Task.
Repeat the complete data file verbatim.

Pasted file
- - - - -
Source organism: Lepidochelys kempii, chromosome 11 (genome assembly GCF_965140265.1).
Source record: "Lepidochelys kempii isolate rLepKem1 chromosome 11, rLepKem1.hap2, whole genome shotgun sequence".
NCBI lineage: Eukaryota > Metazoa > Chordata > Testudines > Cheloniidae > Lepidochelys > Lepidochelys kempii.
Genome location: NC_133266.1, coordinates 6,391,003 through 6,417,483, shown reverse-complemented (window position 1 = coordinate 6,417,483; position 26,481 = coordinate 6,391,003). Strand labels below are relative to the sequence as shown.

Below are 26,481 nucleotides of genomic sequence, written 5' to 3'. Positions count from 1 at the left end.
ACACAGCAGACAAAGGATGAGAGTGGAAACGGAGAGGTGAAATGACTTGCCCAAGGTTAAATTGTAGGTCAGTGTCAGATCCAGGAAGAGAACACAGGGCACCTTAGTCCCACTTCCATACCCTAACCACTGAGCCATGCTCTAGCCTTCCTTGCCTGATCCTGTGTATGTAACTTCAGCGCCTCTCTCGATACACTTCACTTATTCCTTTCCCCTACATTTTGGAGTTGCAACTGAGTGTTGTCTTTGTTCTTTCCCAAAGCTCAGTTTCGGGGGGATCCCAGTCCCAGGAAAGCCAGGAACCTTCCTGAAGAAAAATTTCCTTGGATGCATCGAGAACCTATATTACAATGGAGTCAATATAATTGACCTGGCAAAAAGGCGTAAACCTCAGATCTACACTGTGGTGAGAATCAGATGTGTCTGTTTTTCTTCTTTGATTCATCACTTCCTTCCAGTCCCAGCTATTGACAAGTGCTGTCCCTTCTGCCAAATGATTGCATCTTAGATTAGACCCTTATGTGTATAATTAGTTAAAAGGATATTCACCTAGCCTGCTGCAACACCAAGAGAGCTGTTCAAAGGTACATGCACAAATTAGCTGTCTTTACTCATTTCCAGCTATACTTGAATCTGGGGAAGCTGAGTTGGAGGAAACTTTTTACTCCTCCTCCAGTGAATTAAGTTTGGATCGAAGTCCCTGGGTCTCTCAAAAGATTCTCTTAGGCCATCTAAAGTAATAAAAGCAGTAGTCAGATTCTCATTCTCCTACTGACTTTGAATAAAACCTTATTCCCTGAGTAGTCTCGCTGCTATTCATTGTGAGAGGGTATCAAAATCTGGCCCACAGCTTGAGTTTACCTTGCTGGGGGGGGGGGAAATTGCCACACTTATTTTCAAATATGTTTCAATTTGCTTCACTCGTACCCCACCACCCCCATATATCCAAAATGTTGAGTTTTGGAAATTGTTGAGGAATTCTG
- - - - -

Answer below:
Source organism: Lepidochelys kempii, chromosome 11 (genome assembly GCF_965140265.1).
Source record: "Lepidochelys kempii isolate rLepKem1 chromosome 11, rLepKem1.hap2, whole genome shotgun sequence".
NCBI lineage: Eukaryota > Metazoa > Chordata > Testudines > Cheloniidae > Lepidochelys > Lepidochelys kempii.
Genome location: NC_133266.1, coordinates 6,391,003 through 6,417,483, shown reverse-complemented (window position 1 = coordinate 6,417,483; position 26,481 = coordinate 6,391,003). Strand labels below are relative to the sequence as shown.

Below are 26,481 nucleotides of genomic sequence, written 5' to 3'. Positions count from 1 at the left end.
ACACAGCAGACAAAGGATGAGAGTGGAAACGGAGAGGTGAAATGACTTGCCCAAGGTTAAATTGTAGGTCAGTGTCAGATCCAGGAAGAGAACACAGGGCACCTTAGTCCCACTTCCATACCCTAACCACTGAGCCATGCTCTAGCCTTCCTTGCCTGATCCTGTGTATGTAACTTCAGCGCCTCTCTCGATACACTTCACTTATTCCTTTCCCCTACATTTTGGAGTTGCAACTGAGTGTTGTCTTTGTTCTTTCCCAAAGCTCAGTTTCGGGGGGATCCCAGTCCCAGGAAAGCCAGGAACCTTCCTGAAGAAAAATTTCCTTGGATGCATCGAGAACCTATATTACAATGGAGTCAATATAATTGACCTGGCAAAAAGGCGTAAACCTCAGATCTACACTGTGGTGAGAATCAGATGTGTCTGTTTTTCTTCTTTGATTCATCACTTCCTTCCAGTCCCAGCTATTGACAAGTGCTGTCCCTTCTGCCAAATGATTGCATCTTAGATTAGACCCTTATGTGTATAATTAGTTAAAAGGATATTCACCTAGCCTGCTGCAACACCAAGAGAGCTGTTCAAAGGTACATGCACAAATTAGCTGTCTTTACTCATTTCCAGCTATACTTGAATCTGGGGAAGCTGAGTTGGAGGAAACTTTTTACTCCTCCTCCAGTGAATTAAGTTTGGATCGAAGTCCCTGGGTCTCTCAAAAGATTCTCTTAGGCCATCTAAAGTAATAAAAGCAGTAGTCAGATTCTCATTCTCCTACTGACTTTGAATAAAACCTTATTCCCTGAGTAGTCTCGCTGCTATTCATTGTGAGAGGGTATCAAAATCTGGCCCACAGCTTGAGTTTACCTTGCTGGGGGGGGGGGAAATTGCCACACTTATTTTCAAATATGTTTCAATTTGCTTCACTCGTACCCCACCACCCCCATATATCCAAAATGTTGAGTTTTGGAAATTGTTGAGGAATTCTG